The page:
Mercy House Keeps Contract to Run County’s Two Homeless Shelters

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Mercy House Living Centers, the Santa Ana-based charity that runs Orange County’s two winter emergency homeless shelters, will continue its work under a new contract approved by the Orange County Board of Supervisors.

The board unanimously extended the Mercy House contract last week through the winter of 2012-2013, with an option to continue an additional two winters.

Orange County has no year-round emergency shelters for the homeless but does use National Guard armories in Fullerton and Santa Ana from roughly early December to mid-April.

Last year the armories, which served about 1,200 homeless, closed early because they ran out of money in March due to a partisan fight in the House of Representatives that delayed passage of the federal budget.

Julia Bidwell, deputy director of the county community services department, said 47 organizations were invited to bid on a new contract to operate the armories, but Mercy House was the only one that responded. It has held the contract since February 2008.

“When only one proposal is received, OC Community Services evaluates the proposal to confirm the respondent’s ability to perform quality services and deliver the requested service units,” according to a community services department notice to the supervisors. “OC Community Services found the [Mercy House] proposal met all requirements and entered into the contract negotiation process.”

Although the county has hundreds of nonprofit organizations, few are equipped to handle the demands of running an emergency shelter, particularly for men.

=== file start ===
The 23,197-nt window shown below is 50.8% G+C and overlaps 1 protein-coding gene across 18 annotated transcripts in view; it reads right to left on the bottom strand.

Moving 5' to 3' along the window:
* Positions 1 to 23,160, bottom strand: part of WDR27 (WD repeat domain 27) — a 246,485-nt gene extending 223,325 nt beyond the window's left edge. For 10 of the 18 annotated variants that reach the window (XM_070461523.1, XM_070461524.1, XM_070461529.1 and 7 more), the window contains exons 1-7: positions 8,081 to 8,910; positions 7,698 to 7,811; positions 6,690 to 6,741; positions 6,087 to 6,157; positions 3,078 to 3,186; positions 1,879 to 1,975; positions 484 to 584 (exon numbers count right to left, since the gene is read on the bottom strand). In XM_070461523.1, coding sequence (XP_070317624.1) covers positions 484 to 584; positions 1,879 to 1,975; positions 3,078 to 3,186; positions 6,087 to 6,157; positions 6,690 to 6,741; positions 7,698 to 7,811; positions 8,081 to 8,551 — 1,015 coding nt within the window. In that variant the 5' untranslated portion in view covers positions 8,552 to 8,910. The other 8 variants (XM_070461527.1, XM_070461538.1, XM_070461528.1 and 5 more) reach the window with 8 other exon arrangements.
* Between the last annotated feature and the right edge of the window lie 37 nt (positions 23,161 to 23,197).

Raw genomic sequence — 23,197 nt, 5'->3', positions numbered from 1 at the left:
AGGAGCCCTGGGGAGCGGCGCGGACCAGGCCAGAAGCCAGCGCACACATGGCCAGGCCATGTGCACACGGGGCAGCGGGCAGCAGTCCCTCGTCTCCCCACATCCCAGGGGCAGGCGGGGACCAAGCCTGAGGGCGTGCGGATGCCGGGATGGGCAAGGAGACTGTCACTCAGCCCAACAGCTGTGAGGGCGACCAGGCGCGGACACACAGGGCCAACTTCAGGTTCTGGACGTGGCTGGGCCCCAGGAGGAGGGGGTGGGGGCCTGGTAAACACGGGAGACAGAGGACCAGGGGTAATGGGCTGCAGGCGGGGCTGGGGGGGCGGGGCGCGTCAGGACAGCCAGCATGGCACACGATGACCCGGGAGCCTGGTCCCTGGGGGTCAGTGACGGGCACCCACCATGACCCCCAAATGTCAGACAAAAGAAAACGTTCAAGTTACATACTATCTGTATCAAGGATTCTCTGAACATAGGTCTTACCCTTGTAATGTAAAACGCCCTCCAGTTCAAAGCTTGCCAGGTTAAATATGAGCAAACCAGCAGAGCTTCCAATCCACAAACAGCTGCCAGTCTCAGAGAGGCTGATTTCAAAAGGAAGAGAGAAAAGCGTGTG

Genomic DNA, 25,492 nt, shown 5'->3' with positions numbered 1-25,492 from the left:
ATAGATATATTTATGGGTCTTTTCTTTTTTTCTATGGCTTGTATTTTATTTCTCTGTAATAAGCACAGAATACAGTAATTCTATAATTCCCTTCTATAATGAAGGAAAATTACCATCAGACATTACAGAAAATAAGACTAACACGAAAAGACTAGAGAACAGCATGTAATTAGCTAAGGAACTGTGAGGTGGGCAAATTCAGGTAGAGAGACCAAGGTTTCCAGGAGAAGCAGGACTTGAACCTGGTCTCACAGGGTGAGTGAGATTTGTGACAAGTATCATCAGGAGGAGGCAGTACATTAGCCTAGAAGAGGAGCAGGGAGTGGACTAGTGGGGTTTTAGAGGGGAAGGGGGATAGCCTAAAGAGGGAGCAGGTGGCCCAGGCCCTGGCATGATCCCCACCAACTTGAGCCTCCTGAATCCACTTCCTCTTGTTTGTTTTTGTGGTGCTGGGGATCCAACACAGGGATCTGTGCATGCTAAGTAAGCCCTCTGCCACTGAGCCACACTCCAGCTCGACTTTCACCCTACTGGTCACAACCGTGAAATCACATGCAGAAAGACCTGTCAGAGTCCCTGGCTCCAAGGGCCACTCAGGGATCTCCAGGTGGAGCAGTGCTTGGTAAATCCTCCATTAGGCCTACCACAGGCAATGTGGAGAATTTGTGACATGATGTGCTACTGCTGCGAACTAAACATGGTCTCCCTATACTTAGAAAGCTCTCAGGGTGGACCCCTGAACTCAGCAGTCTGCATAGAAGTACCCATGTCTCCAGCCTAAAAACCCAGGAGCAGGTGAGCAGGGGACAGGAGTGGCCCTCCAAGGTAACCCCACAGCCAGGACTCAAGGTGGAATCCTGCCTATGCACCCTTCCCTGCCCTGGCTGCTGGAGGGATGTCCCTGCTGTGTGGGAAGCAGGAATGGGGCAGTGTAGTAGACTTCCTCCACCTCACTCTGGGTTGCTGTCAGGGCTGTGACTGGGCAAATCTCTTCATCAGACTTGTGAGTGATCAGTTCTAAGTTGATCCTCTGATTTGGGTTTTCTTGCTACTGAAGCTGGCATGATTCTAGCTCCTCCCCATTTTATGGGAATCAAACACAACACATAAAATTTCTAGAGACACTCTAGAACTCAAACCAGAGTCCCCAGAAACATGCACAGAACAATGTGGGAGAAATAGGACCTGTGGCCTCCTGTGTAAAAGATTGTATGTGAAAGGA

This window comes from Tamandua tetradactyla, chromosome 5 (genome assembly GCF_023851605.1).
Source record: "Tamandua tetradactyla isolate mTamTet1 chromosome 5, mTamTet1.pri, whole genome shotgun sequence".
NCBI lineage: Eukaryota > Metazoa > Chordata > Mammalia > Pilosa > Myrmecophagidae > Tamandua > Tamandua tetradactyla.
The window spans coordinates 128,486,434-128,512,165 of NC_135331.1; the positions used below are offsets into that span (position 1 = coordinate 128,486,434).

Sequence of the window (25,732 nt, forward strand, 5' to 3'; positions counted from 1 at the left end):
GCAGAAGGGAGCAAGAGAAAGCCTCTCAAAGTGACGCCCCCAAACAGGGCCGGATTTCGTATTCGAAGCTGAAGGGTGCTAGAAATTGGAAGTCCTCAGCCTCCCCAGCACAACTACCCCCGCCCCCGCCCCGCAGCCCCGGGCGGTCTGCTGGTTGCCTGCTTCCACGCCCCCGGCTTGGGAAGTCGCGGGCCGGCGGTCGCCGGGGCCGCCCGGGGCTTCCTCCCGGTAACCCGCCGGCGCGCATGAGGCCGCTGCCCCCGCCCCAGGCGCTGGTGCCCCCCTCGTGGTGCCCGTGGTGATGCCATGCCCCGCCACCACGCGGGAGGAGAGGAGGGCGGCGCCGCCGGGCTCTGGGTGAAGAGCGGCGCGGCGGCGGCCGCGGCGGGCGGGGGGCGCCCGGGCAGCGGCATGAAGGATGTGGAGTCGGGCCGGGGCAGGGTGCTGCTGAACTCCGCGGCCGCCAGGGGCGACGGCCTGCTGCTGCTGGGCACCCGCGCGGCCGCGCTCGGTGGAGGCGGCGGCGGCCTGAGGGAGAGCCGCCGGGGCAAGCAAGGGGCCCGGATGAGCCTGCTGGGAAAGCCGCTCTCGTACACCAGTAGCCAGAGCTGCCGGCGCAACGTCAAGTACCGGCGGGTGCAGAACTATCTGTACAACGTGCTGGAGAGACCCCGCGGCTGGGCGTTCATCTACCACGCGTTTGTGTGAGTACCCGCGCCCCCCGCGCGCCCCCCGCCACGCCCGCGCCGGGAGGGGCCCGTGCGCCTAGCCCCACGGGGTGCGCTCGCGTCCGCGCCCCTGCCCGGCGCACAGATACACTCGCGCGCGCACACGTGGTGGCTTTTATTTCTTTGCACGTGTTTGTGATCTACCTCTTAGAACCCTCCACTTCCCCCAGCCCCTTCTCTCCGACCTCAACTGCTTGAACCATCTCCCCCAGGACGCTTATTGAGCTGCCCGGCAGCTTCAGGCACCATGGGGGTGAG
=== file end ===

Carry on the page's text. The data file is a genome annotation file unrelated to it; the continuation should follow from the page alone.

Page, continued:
In addition, said Bidwell, “it’s not a money-maker. That has to be part of their reason” for not applying. Since 2008, the poor economy has dramatically increased the number of people needing at least temporary help, either in housing or food. At the same time, donations and grants to groups that support those in need, have decreased.

In May, the Board of Supervisors approved $419,046 in federal funds to run the shelters this winter. In addition, state funds, which were withheld because of the state’s financial crisis, will return this year, said Bidwell.

The armory shelters, which serve breakfasts and dinners, house only adults. Families with children are sent to motel rooms for the night. On nights when the National Guard uses the armory for training, temporary spaces are offered by area churches.

Bidwell said the county hopes the army shelters would open Dec. 1 but is waiting for the National Guard to specify dates when the armories won’t be available.

The county is slowly moving toward opening a year-round emergency shelter. Plans are being developed, which then must be approved by county officials and supervisors. Then grants and other funds must be found to operate the shelter.

— TRACY WOOD

 

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